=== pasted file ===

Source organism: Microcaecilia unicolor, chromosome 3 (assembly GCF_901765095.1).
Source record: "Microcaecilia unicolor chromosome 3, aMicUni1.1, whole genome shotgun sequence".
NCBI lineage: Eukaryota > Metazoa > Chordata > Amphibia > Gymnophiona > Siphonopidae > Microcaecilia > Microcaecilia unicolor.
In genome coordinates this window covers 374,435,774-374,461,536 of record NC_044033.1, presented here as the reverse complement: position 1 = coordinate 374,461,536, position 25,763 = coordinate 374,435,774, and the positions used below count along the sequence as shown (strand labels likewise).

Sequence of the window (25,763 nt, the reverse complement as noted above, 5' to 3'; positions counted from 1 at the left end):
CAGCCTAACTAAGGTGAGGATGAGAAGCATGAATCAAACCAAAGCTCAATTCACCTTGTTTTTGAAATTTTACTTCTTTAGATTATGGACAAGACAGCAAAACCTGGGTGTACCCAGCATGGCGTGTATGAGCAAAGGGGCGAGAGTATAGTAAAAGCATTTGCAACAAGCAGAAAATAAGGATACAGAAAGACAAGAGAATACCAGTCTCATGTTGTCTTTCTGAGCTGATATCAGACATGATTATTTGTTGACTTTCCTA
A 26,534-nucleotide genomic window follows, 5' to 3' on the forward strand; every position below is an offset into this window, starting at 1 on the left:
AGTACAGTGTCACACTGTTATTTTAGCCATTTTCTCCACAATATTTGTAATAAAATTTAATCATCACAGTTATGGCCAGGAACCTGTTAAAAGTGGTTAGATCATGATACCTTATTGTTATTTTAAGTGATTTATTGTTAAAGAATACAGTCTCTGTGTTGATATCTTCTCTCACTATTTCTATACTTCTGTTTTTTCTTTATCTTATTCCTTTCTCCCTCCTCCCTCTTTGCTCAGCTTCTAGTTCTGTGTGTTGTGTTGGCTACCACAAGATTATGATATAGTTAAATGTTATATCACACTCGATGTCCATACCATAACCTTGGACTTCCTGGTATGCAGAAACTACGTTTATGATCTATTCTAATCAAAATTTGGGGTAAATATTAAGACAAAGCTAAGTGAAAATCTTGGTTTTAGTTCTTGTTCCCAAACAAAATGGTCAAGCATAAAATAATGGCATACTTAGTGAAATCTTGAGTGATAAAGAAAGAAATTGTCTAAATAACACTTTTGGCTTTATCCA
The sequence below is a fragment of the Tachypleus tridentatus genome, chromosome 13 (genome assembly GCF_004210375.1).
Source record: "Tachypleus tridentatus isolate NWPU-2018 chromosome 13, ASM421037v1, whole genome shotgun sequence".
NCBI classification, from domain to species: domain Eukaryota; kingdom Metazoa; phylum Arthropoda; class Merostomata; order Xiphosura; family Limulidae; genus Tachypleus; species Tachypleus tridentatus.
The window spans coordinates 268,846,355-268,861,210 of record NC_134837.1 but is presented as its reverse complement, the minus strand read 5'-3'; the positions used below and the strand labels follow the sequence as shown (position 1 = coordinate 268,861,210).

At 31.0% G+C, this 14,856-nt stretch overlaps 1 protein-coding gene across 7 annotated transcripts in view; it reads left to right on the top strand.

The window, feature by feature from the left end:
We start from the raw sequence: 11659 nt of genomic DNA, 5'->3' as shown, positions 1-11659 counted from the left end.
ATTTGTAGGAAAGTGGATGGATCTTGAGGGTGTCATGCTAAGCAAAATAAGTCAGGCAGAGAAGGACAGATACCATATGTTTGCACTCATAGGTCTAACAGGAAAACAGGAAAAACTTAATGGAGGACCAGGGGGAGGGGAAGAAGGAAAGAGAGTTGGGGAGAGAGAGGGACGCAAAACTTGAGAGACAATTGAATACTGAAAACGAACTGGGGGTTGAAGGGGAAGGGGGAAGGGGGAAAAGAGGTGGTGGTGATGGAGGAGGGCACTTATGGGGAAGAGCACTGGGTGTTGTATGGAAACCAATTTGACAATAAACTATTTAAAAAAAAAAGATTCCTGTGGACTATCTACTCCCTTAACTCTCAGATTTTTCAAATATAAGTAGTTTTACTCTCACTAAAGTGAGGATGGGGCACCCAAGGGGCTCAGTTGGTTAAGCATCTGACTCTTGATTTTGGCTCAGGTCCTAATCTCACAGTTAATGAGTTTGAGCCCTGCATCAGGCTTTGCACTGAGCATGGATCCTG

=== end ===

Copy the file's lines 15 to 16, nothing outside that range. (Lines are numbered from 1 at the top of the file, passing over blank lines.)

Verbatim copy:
We start from the raw sequence: 11659 nt of genomic DNA, 5'->3' as shown, positions 1-11659 counted from the left end.
ATTTGTAGGAAAGTGGATGGATCTTGAGGGTGTCATGCTAAGCAAAATAAGTCAGGCAGAGAAGGACAGATACCATATGTTTGCACTCATAGGTCTAACAGGAAAACAGGAAAAACTTAATGGAGGACCAGGGGGAGGGGAAGAAGGAAAGAGAGTTGGGGAGAGAGAGGGACGCAAAACTTGAGAGACAATTGAATACTGAAAACGAACTGGGGGTTGAAGGGGAAGGGGGAAGGGGGAAAAGAGGTGGTGGTGATGGAGGAGGGCACTTATGGGGAAGAGCACTGGGTGTTGTATGGAAACCAATTTGACAATAAACTATTTAAAAAAAAAAGATTCCTGTGGACTATCTACTCCCTTAACTCTCAGATTTTTCAAATATAAGTAGTTTTACTCTCACTAAAGTGAGGATGGGGCACCCAAGGGGCTCAGTTGGTTAAGCATCTGACTCTTGATTTTGGCTCAGGTCCTAATCTCACAGTTAATGAGTTTGAGCCCTGCATCAGGCTTTGCACTGAGCATGGATCCTG